Financial institutions in Singapore are on the hunt for people who can speak business-level Mandarin as Chinese firms increasingly seek investment opportunities in Southeast Asia – with the Republic at the centre of their plans.
“Chinese firms are looking to establish international headquarters in Singapore in order to go global,” says Michael Page Singapore managing director Nilay Khandelwal. Bank of China and other mainland banks are hiring in Singapore on the back of the expansion of mainland clients, particularly in the tech sector. Tencent, ByteDance and Alibaba are all using Singapore as a beachhead into Southeast Asia.
Meanwhile, Singapore-based firms are also hiring people with business Mandarin skills as they expand into the Chinese market or serve more Chinese clients. DBS, for example has been growing its Chinese operations after acquiring a 13% stake in mainland bank SZRCB last year. In January, DBS announced that it is buying Citi’s Taiwan retail business and taking over 3,500 staff.
Lim Chai Leng, senior director of banking and financial services at Randstad Singapore, says local retail banks grew their Greater China businesses by 175% from 2010 to 2020 – helping Singapore retain its stronghold as a top regional financial centre for Asian markets.
“Despite the global financial restructuring spurred by the pandemic, Singapore remains stable with the addition of new units and companies, and has expanded into areas such as digital banking, fintech, cryptocurrency, green financing and insurance,” she adds.
So how are firms sourcing talent? Companies are sending staff for business Mandarin courses, or looking to hire candidates with a history of working in North Asia, says Andrew Zee, head of front office at Selby Jennings Singapore. Lim says financial institutions are poaching from competitors, big consultancies, and tech firms.
She says that while Chinese Singaporeans are bilingual in English and Mandarin, it’s still challenging to find staff proficient enough to speak, read and write Mandarin reports, explain technical terms and industry jargon to clients and stakeholders, and comprehend the cultural nuances of Mandarin spoken in mainland China.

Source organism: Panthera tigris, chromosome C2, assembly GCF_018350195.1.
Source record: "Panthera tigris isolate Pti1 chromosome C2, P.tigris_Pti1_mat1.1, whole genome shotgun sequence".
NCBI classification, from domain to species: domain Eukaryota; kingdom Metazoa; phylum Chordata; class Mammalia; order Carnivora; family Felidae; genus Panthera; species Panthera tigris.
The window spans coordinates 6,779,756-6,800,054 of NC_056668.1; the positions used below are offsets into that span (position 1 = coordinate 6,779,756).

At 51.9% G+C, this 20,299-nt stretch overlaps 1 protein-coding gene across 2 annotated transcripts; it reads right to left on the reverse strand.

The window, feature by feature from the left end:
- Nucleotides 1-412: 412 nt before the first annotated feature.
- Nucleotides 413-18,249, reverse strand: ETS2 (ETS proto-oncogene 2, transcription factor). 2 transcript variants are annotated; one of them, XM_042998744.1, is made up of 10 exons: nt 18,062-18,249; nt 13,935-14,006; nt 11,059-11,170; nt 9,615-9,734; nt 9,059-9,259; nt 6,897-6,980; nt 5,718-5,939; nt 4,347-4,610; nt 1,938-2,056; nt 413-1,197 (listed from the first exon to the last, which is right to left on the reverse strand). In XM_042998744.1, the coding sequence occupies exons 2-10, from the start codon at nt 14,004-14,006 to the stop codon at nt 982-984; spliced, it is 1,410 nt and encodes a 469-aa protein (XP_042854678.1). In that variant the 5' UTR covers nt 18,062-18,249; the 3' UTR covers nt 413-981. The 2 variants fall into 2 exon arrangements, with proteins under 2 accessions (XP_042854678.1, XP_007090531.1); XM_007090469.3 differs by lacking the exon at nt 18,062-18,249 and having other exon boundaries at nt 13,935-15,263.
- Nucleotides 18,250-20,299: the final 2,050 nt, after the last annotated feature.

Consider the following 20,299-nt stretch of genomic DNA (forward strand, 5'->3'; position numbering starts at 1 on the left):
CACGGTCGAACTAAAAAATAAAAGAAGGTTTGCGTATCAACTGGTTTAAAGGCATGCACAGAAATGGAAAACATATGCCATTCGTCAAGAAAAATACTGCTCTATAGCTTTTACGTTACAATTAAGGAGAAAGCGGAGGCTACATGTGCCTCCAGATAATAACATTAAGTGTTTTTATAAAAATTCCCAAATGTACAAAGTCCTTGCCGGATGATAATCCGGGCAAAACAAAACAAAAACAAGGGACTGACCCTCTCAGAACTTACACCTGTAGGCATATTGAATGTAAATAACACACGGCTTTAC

For now, though, Mandarin-speaking professionals don’t receive a huge pay bump. Lim says employers are forking out a 5% increment above the usual pay rises. Here are the roles where business-level Mandarin is in demand, according to the three recruiters:
Private equity investment managers
More Chinese family offices and asset managers are setting up Singapore branches, and more local firms are shifting their portfolio to focus on North Asia, resulting in demand for Mandarin-speaking professionals in investment advisory and treasury to explain products to Chinese customers and counterparts.
Private banking RMs
As demand from ultra-high net worth clients from North Asia jumps, firms are looking for Mandarin-proficient relationship managers to expand their client networks. “The aim is to be customer-centric when high net worth individuals prefer to converse in Mandarin,” says Khandelwal.
Corporate banking RMs
Similar to their private banking counterparts, more corporate bankers require business-level Mandarin to ease communications with clients on increased demand from institutional and corporate clients from North Asia, greater portfolio focus on North Asia, and a larger number of Chinese banks setting up offices in Singapore.
Compliance and legal
As more Chinese banks and asset managers set up Singapore branches, compliance and legal professionals in these offices will have to liaise with colleagues from HQ, who prefer to speak and write in business Mandarin.
On the same note, firms need talent to communicate with Mandarin-speaking counterparts to prepare and manage financial statements and reporting between Singapore and mainland China, Hong Kong, and Taiwan.
Photo by Kelly Sikkema on Unsplash
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